When he was alive, Dambudzo Marechera was gifted writer and divisive character. His first book, a short story collection titled The House of Hunger, was critically acclaimed when it came out in 1978, winning the 1979 Guardian Fiction Prize. His novel, Black Sunlight, was published in 1980, and was followed by Mindblast: or, The Definitive Buddy in 1984. Three other books—The Black Insider (1992), Cemetery of Mind (1992), and Scrapiron Blues (1994)—were published posthumously.
He fought with his teachers over the colonial teaching syllabus at St. Augustine Mission, Penhalonga. He was expelled from the University of Rhodesia (now the University of Zimbabwe) in 1973 for partaking in a students’ protest over the wages of black staff members. He was expelled from New College, Oxford in 1976 for his antisocial behaviour and falling grades. He was a strong critic of Zimbabwean governments. Before he died in 1987, his public profile was that of a tough contrarian.
Now, 33 years on, Flora Veit-Wild, a German-born editor and biographer of Dambudzo Marechera, has written a memoir about her life with Marechera as her lover. They Called You Dambudzo: A Memoir was launched in November, at the InterKontinental bookshop in Berlin and at LitFest Harare in Harare. It is forthcoming from the South African press Jacana Media in March 2021.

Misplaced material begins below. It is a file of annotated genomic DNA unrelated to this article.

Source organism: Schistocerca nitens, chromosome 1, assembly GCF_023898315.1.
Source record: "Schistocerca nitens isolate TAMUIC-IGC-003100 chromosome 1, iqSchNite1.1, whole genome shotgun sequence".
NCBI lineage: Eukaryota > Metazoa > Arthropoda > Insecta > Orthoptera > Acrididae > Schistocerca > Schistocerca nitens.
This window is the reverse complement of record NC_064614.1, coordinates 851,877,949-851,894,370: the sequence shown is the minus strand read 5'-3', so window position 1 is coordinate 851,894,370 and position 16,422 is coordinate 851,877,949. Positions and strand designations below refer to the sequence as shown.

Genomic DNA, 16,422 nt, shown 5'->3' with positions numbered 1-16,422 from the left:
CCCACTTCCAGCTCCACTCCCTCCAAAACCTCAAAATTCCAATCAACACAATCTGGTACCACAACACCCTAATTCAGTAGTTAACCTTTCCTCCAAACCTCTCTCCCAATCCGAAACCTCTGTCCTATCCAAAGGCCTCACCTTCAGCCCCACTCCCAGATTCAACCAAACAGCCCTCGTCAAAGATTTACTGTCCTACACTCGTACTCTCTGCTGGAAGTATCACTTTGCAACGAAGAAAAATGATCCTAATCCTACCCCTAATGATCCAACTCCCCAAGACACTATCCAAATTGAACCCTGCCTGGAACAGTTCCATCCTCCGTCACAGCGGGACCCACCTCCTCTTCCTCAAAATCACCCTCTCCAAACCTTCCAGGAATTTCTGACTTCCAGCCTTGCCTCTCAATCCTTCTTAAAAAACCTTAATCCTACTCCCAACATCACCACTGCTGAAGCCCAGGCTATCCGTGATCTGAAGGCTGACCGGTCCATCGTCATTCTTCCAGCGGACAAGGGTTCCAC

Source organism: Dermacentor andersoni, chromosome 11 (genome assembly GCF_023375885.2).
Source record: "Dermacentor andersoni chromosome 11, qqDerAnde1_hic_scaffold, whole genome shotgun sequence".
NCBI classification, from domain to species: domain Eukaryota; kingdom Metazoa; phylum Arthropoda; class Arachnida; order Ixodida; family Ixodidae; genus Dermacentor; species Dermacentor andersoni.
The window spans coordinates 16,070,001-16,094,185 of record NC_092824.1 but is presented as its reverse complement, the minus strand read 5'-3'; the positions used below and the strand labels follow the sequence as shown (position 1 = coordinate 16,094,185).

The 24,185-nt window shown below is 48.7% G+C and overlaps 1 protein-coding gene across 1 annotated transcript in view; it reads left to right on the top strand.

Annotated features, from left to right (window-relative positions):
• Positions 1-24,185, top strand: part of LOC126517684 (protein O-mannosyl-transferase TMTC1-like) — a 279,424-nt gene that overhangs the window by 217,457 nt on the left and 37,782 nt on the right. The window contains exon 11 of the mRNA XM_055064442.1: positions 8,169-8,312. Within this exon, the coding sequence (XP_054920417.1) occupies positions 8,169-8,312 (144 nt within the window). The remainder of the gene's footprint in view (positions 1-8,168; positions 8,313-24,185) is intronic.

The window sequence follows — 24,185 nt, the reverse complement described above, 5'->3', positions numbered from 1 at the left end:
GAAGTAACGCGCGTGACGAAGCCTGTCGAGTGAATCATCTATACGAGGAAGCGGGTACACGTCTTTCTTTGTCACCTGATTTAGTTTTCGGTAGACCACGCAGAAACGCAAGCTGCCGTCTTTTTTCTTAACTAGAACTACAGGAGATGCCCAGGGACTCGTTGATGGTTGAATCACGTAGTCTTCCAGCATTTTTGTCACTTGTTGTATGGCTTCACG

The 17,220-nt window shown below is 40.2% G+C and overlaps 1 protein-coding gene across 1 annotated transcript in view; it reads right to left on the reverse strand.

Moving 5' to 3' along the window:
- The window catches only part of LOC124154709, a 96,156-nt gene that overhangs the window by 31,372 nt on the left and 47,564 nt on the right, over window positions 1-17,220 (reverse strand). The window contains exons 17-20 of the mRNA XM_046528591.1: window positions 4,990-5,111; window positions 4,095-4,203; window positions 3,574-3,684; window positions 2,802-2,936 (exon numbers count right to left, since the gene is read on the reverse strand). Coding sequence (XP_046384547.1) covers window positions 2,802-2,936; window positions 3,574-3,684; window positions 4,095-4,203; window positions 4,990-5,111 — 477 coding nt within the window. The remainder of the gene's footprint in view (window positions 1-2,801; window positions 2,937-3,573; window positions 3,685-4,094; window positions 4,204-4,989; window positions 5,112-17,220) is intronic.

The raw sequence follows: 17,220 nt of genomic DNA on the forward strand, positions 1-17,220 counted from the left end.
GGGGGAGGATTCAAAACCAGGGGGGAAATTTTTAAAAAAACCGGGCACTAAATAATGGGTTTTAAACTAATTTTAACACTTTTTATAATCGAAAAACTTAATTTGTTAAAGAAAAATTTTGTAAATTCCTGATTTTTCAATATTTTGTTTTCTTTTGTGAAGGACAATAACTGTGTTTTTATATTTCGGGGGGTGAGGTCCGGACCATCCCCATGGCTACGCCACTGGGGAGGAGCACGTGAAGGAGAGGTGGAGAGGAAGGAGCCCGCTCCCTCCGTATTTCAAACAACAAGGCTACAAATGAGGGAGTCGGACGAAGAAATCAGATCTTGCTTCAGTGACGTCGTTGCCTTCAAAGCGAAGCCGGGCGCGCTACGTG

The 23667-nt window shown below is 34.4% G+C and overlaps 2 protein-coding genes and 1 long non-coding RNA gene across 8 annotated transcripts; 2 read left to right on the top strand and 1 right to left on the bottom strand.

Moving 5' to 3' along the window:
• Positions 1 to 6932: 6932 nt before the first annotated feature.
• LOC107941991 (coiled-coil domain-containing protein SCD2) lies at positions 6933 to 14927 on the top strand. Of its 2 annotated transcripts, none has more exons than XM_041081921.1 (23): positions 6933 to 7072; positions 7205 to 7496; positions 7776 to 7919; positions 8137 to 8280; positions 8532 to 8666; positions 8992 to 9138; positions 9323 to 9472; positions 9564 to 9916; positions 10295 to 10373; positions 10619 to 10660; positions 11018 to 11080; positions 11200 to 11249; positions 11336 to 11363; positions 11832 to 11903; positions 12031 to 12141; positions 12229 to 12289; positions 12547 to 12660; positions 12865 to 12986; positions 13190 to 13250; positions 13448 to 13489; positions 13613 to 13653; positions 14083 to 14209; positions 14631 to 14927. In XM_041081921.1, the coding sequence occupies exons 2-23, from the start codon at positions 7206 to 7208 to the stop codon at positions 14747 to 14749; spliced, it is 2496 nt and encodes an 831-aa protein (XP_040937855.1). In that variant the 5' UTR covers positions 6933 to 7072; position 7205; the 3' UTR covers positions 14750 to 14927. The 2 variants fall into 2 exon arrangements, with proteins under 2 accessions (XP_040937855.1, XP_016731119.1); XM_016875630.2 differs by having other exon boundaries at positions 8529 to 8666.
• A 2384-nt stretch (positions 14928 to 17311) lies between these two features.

Here is a synopsis.
This book is a memoir with a ‘double heartbeat’. At its centre is the author’s relationship with the late Zimbabwean writer, Dambudzo Marechera, whose award-winning book The House of Hunger marked him as a powerful, disruptive, perhaps prophetic voice in African literature.
Flora Veit-Wild is internationally recognised for her significant contribution to preserving Marechera’s legacy. What is less known about Marechera and Veit-Wild, is that they had an intense, personal and sexual relationship. This memoir explores this: the couple’s first encounter in 1983, amid the euphoria of the newly independent Zimbabwe; the tumultuous months when the homeless writer moved in with his lover and her family; the bouts of creativity once he had his own flat followed by feelings of abandonment; the increasing despair about a love affair that could not stand up against reality and the illness of the writer and his death of HIV related pneumonia in August 1987.
What follows are the struggles Flora went through once Dambudzo had died. On the one hand she became the custodian of his life and work, on the other she had to live with her own HIV infection and the ensuing threats to her health.
An excerpt has been published in The Johannesburg Review of Books.
Buy the book from Jacana Media.